In humans, subtle variation in one particular gene that controls whether a protein on the surface of red blood cells gets made or not literally spells the difference between susceptibility or resistance to one form of malaria. That's because the blood protein serves as the entry point for Plasmodium vivax, one of several malaria-causing parasites that infect humans.
Now, researchers at the Duke Institute for Genome Sciences & Policy report that variation in precisely the same regulatory gene also influences baboons' chances of getting sick, by ratcheting their susceptibility to another, closely related parasite up or down.
"It's a nice example of how – in the vastness of the genome – the same gene was modified in the same way in two different species to produce the same kind of resistance," says Greg Wray, director of the IGSP's Center for Evolutionary Genomics. "That's a pretty remarkable thing when you think of all the different ways malaria resistance might have evolved."
The findings, which appeared online in Nature on June 24, also mark a turning point in primate research: they are the first to connect any functionally important genetic variation in wild primates to complex, real-life consequences for the animals.
The yellow baboons in question live in Kenya's Amboseli National Park and have been the subject of ongoing observation for nearly 40 years, making them one of the best-studied wild mammal populations in the world from a behavioral and life history standpoint.
"It used to be that our work was limited to 'skin-out' biology," says Susan Alberts, an associate professor of biology and IGSP member who has been recording the habits of the baboons for the last 25 years. Today, thanks to a growing library of sequenced primate genomes including our own, scientists can begin to delve deeper.
Graduate student Jenny Tung spent three summers out on the East African savanna, watching the baboons, collecting their DNA-laden feces, and with the help of an expert team of Kenyan field assistants, very carefully drawing blood from darted animals. Successfully darting baboons is no small feat, Tung said. You have to be within meters of the animal you are targeting, and at the same time make sure that none of the baboons catch you in the act. If they did, it would send the troop running and screaming and, in technical terms, "really mess up the field data." In the evenings, Tung processed and stored her hard-won samples in a makeshift refrigerator before shipping them off to Duke.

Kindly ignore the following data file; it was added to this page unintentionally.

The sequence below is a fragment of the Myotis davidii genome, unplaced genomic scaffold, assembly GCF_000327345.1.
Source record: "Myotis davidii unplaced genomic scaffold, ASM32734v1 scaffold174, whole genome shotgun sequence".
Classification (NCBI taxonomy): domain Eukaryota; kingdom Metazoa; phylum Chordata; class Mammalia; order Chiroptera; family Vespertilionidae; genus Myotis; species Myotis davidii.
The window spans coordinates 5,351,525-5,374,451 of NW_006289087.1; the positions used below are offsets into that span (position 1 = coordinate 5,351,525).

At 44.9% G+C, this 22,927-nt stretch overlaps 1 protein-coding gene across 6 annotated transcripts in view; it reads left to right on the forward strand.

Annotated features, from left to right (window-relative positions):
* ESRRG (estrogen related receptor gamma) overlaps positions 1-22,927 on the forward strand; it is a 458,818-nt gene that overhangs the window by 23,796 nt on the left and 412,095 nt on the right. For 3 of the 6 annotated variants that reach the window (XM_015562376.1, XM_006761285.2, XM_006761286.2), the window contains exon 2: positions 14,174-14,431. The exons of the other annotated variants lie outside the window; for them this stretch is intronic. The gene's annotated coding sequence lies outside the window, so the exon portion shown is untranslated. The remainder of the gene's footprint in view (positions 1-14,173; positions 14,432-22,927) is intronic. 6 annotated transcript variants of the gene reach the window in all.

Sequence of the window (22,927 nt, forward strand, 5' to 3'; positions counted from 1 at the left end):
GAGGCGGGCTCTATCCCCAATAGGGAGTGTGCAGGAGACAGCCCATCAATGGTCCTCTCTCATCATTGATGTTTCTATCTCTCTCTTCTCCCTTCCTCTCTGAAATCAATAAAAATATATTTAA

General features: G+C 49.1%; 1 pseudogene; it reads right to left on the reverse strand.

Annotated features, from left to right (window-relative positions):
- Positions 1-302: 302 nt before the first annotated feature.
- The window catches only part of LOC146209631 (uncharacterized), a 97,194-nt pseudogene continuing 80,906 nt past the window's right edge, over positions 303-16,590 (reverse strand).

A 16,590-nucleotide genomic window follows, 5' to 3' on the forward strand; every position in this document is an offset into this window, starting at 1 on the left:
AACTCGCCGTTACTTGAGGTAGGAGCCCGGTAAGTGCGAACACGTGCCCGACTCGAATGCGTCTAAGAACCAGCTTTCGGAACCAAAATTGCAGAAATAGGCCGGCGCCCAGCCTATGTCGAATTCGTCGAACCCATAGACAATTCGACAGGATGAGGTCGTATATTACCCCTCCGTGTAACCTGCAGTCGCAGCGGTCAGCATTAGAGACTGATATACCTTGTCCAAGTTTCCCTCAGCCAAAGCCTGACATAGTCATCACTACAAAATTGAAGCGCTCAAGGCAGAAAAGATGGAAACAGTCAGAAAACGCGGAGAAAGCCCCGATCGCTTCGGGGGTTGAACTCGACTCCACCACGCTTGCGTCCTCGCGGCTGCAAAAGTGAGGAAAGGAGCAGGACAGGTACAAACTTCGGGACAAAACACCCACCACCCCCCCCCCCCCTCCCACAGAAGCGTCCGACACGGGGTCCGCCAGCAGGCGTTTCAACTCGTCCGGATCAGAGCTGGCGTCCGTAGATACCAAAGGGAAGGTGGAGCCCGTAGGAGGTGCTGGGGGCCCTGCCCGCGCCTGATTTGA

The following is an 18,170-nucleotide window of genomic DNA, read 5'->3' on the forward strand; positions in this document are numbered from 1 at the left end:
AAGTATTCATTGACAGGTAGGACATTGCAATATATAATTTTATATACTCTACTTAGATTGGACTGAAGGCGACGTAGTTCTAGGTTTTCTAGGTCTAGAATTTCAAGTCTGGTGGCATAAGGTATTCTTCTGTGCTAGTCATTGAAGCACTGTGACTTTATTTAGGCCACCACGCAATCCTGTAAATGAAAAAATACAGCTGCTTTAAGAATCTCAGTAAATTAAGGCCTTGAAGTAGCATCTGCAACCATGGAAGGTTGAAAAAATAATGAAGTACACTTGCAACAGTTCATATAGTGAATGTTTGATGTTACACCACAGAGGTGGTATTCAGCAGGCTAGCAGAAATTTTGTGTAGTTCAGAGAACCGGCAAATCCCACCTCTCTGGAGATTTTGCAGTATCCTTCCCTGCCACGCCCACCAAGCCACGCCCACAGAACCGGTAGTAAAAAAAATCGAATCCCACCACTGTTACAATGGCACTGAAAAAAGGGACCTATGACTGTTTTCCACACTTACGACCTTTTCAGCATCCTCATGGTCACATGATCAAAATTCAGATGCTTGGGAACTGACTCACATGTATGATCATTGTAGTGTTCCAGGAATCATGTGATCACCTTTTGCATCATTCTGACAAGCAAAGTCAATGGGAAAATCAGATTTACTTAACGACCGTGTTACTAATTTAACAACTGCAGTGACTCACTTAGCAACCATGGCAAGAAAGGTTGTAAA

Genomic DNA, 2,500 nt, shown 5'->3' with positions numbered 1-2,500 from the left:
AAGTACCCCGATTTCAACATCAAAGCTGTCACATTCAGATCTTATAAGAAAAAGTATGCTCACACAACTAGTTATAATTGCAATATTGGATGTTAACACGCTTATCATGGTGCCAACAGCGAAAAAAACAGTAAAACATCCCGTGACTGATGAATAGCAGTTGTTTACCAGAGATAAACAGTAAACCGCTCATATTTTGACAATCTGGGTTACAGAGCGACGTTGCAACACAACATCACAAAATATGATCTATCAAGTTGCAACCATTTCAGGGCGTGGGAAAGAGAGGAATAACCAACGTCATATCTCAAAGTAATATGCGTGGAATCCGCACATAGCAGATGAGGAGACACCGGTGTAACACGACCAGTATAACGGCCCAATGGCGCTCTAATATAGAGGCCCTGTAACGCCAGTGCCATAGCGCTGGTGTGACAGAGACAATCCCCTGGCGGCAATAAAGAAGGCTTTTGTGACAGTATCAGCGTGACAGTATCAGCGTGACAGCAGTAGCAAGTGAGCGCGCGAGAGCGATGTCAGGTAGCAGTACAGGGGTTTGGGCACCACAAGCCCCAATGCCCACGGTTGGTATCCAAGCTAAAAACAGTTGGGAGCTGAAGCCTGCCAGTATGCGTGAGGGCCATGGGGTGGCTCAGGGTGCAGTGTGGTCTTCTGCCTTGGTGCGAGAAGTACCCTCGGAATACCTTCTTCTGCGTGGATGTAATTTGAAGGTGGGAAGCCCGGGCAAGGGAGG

Once back at the lab, Tung found something in those blood samples that came as a surprise despite all the years of study. More than half of the Amboseli baboons -- some 60 percent -- were infected with the malaria-like parasite known as Hepatocystis.
"We had no idea so many of them were carrying this parasite," Alberts says. For years, researchers have tracked the baboons for any signs of injury or illness. But although the infection probably compromises the animals, they don't develop cyclical fever spikes or other immediately obvious symptoms like humans with malaria do.
In search of a genetic basis for differences in the baboons' vulnerability to infection, the researchers zeroed in on the DNA sequence surrounding the DARC gene, the same region that has been traced to malaria protection among people. Although the specifics differ from those in humans, they found that a single letter change to the genetic code -- a switch from an A to a G -- lends some baboons the ability to better fend off infection. In fact, they show, one G is good, but two are even better.
Further analysis of the baboons' blood and in cell culture confirmed that the variants influence infection rates through changes in the activity of the DARC gene. Comparison of the Amboseli baboon sequences to two other populations also showed that the DNA sequence has undergone a relatively rapid rate of evolutionary change, the mark of natural selection for malaria resistance.
The newfound parallels between baboons and humans bring the long history of conflict between parasite and host into high relief. "It's a struggle out there," Alberts says. "We often think of malaria as a contemporary problem, but it's a deep part of our history."
The study also shows the power of coupling genomics with dedicated fieldwork. "Part of what we want to do is push the envelope and show that this is doable," Wray says. With the proof of principle in hand, the next big challenge is to begin to unravel the genomic differences that may be responsible for fuzzier behavioral traits, such as social status or aggression, he added.
"It's getting easier and easier to generate genetic data," Tung says. "But it's never going to be easy to have long-term field data -- especially for primates. It takes years and years before you see the fruit of those labors. We're just at the point where it's going to really start paying off."
Collaborators on the study include Alexander Primus, Andrew Bouley and Tonya Severson, all of Duke. The work was funded by the National Science Foundation, the American Society of Primatologists, Duke University, the Duke chapter of Sigma Xi, and the Duke Institute for Genome Sciences & Policy.
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